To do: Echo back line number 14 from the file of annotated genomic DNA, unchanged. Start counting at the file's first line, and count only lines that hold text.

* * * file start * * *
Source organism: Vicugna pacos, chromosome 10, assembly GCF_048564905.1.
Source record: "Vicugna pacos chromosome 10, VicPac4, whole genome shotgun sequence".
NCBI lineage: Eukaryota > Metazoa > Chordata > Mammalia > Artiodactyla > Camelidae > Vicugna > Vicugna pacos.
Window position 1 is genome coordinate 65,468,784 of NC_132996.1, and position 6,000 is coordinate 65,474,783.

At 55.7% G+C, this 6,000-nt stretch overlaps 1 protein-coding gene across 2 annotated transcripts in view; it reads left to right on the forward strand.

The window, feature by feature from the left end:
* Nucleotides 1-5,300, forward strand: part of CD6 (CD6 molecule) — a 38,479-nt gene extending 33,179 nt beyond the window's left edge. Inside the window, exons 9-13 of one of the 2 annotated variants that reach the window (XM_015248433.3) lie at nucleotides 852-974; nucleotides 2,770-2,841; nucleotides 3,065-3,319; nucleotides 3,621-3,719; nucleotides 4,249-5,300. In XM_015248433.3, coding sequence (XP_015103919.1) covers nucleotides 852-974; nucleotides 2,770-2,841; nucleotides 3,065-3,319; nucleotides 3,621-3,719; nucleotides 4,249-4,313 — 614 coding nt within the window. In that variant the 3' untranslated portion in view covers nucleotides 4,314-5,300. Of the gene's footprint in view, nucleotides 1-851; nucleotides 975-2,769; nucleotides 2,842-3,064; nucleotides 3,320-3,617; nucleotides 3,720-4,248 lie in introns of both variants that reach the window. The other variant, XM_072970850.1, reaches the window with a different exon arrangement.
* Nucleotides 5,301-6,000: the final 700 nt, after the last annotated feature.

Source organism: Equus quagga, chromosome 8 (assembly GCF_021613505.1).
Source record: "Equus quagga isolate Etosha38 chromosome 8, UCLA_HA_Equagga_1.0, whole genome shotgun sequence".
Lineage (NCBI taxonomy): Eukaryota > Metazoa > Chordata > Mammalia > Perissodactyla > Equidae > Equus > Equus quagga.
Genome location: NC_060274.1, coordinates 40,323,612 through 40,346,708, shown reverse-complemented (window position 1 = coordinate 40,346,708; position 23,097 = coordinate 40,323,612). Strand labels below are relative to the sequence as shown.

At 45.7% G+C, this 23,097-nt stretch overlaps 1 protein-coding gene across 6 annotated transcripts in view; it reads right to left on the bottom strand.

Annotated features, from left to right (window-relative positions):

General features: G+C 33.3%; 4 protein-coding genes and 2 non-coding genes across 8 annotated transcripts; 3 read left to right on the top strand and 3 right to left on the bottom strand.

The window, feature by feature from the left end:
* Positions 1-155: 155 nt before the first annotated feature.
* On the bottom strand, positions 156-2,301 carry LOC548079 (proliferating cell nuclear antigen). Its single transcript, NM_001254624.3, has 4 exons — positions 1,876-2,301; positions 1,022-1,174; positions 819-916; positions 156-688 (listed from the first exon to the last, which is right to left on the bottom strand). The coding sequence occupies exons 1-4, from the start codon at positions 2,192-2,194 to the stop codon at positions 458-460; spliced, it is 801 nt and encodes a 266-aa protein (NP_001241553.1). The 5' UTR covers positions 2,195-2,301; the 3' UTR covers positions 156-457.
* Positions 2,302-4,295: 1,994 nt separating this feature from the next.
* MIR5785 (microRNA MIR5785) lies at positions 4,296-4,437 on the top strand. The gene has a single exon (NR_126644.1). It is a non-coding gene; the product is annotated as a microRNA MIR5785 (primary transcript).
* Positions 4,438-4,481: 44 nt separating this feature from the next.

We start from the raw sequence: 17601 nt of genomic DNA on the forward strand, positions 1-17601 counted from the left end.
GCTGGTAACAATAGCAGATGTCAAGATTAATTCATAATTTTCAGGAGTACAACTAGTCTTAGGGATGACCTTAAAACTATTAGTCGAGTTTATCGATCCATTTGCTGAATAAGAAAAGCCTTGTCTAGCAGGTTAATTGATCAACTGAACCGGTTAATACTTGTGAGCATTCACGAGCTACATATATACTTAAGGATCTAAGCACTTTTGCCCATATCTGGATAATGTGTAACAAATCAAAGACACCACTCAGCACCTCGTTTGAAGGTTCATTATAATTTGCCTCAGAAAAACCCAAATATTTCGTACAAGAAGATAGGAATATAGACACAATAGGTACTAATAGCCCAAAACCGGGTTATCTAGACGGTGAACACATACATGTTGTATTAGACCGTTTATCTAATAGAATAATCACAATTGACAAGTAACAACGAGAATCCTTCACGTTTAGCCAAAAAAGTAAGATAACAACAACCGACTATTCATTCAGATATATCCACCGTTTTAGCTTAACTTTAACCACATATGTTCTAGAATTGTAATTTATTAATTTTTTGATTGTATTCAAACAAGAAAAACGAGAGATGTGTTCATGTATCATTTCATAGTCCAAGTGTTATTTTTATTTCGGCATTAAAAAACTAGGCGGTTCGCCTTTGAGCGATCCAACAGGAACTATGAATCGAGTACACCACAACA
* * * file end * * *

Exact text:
Annotated features, from left to right (window-relative positions):